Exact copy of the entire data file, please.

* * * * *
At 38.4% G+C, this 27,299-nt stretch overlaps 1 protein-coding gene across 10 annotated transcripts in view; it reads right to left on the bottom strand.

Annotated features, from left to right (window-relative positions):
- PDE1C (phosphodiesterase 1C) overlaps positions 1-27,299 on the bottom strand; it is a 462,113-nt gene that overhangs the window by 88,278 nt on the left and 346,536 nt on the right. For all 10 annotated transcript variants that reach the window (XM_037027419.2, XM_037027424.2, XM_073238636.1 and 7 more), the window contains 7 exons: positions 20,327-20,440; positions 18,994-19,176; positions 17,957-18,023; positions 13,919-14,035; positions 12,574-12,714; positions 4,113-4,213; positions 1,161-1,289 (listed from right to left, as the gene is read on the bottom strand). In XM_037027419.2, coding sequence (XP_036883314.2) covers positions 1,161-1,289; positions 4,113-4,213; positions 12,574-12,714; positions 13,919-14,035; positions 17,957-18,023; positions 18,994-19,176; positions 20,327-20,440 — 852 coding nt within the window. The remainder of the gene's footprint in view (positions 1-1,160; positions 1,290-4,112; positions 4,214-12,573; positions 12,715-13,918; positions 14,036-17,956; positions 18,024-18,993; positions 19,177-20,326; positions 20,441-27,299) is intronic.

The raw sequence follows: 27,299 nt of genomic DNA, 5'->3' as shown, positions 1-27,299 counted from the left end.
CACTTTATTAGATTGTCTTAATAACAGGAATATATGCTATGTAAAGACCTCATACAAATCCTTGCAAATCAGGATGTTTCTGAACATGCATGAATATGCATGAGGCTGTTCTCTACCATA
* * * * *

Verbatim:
At 38.4% G+C, this 27,299-nt stretch overlaps 1 protein-coding gene across 10 annotated transcripts in view; it reads right to left on the bottom strand.

Annotated features, from left to right (window-relative positions):
- PDE1C (phosphodiesterase 1C) overlaps positions 1-27,299 on the bottom strand; it is a 462,113-nt gene that overhangs the window by 88,278 nt on the left and 346,536 nt on the right. For all 10 annotated transcript variants that reach the window (XM_037027419.2, XM_037027424.2, XM_073238636.1 and 7 more), the window contains 7 exons: positions 20,327-20,440; positions 18,994-19,176; positions 17,957-18,023; positions 13,919-14,035; positions 12,574-12,714; positions 4,113-4,213; positions 1,161-1,289 (listed from right to left, as the gene is read on the bottom strand). In XM_037027419.2, coding sequence (XP_036883314.2) covers positions 1,161-1,289; positions 4,113-4,213; positions 12,574-12,714; positions 13,919-14,035; positions 17,957-18,023; positions 18,994-19,176; positions 20,327-20,440 — 852 coding nt within the window. The remainder of the gene's footprint in view (positions 1-1,160; positions 1,290-4,112; positions 4,214-12,573; positions 12,715-13,918; positions 14,036-17,956; positions 18,024-18,993; positions 19,177-20,326; positions 20,441-27,299) is intronic.

The raw sequence follows: 27,299 nt of genomic DNA, 5'->3' as shown, positions 1-27,299 counted from the left end.
CACTTTATTAGATTGTCTTAATAACAGGAATATATGCTATGTAAAGACCTCATACAAATCCTTGCAAATCAGGATGTTTCTGAACATGCATGAATATGCATGAGGCTGTTCTCTACCATA